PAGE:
Our family attended the Spanish mass at our church this past Sunday, which we like to do periodically. The pews and side aisles of our largely Hispanic parish were full of parishioners representing every country in Latin America and also every socio-economic class in the U.S.
It’s a great mass, festive and warm, with lots of large families and restless children. In his homily, our pastor referred to a recent message from the U.S. Conference of Catholic Bishops regarding the continued threat to religious freedom posed by the Health and Human Services mandate on abortifacient drugs and sterilization.
He told us the Bishops were holding firm. In their words: the law “compels our ministries to participate in providing employees with abortifacient drugs and devices, sterilization and contraception, which violates our deeply held beliefs.” The Bishops also spoke out for family business owners of faith, who are being asked to act against Church teachings. They were especially clear to state that the Constitution and the law protect these freedoms in our country, so the mandate is an affront not only on people and institutions of faith, but on the very foundations of America.
[sharequote align=”center”]The mandate is an affront to people & institutions of faith, but on the very foundations of America.[/sharequote]
I think that for the first time since this whole debacle began, I detected a general attentive response from the large Hispanic congregation.
So far, the struggle between Catholic and other Christian associations and business owners has remained in the background and low on the attention radars of people who will be directly affected. Suddenly, people are realizing that a lot of promises made on behalf of Obamacare turned out to be fraudulent.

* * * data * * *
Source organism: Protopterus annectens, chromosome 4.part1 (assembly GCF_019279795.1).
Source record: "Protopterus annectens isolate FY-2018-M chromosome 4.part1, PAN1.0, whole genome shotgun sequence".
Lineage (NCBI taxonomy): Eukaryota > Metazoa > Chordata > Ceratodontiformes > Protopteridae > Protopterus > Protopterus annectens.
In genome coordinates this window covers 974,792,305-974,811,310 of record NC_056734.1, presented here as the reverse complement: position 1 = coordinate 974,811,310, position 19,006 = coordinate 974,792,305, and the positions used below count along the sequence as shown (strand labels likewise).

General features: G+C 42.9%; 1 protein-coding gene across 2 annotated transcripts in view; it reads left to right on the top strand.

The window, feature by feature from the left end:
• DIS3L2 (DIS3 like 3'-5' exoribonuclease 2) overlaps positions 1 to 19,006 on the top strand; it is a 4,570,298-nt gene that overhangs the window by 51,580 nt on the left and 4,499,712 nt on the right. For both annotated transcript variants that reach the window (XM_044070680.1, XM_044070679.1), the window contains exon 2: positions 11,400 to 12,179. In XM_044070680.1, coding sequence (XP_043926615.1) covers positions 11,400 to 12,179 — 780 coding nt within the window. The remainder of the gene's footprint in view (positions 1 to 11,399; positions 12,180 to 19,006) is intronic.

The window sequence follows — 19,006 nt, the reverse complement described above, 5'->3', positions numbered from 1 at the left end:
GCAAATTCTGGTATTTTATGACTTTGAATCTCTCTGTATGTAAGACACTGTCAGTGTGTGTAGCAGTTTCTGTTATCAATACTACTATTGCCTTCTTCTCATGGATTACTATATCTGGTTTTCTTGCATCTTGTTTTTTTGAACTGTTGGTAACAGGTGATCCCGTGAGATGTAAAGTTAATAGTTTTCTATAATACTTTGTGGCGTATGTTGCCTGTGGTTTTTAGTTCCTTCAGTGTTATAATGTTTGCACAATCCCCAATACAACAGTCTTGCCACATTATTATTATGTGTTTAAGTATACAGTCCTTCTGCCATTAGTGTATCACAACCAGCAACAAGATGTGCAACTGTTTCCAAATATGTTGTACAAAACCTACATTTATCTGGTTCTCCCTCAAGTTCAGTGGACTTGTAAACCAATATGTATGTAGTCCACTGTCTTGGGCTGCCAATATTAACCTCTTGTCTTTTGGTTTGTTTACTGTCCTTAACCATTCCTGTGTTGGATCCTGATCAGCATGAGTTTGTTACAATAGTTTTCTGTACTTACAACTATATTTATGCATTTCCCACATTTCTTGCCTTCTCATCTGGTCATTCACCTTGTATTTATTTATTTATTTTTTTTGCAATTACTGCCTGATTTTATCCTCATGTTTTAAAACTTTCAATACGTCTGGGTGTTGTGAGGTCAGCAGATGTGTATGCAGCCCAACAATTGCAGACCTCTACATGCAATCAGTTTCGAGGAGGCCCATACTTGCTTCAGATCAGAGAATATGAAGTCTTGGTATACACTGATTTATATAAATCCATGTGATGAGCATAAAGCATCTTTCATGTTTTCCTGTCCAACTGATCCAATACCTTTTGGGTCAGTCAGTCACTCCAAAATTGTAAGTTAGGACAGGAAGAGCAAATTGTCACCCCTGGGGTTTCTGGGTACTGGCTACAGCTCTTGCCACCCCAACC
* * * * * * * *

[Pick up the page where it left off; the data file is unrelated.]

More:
Everyone is aware of the “If you like your plan you can keep it” lie. Religious people who sincerely believed assurances from the administration that accommodations would be made for conscience rights (as have been made since this country was founded), are now waking up to the fact that those promises were made only for political expedience.
Recent polls show Hispanic opinion on Obamacare in free fall. Only 44 percent of them now approve of the law. Obama’s personal approval ratings among Hispanics are shocking, 47 percent disapproving to 41 percent, and a majority disapproves of him on health care. You might remember that in 2012, 71 percent of Latinos approved of Obama. The cult of personality that drives politics in many Latin American countries seemed to be working here too, at least for a while.
Now that Latinos are noticing that the Emperor forgot to put on his clothes before he sauntered out to remake health care, they are also noticing that he hasn’t been very respectful of the tremendous value most Hispanics place on their faith.
They understand, from long personal acquaintance with oppressive governments, that the freedom of a man or woman to follow their conscience in their religious associations and at work is indispensable to human flourishing. The administration has offered them the freedom to worship together on Sundays or Saturdays. That is just not enough. Latino consciences are fully awake the rest of the week as well.
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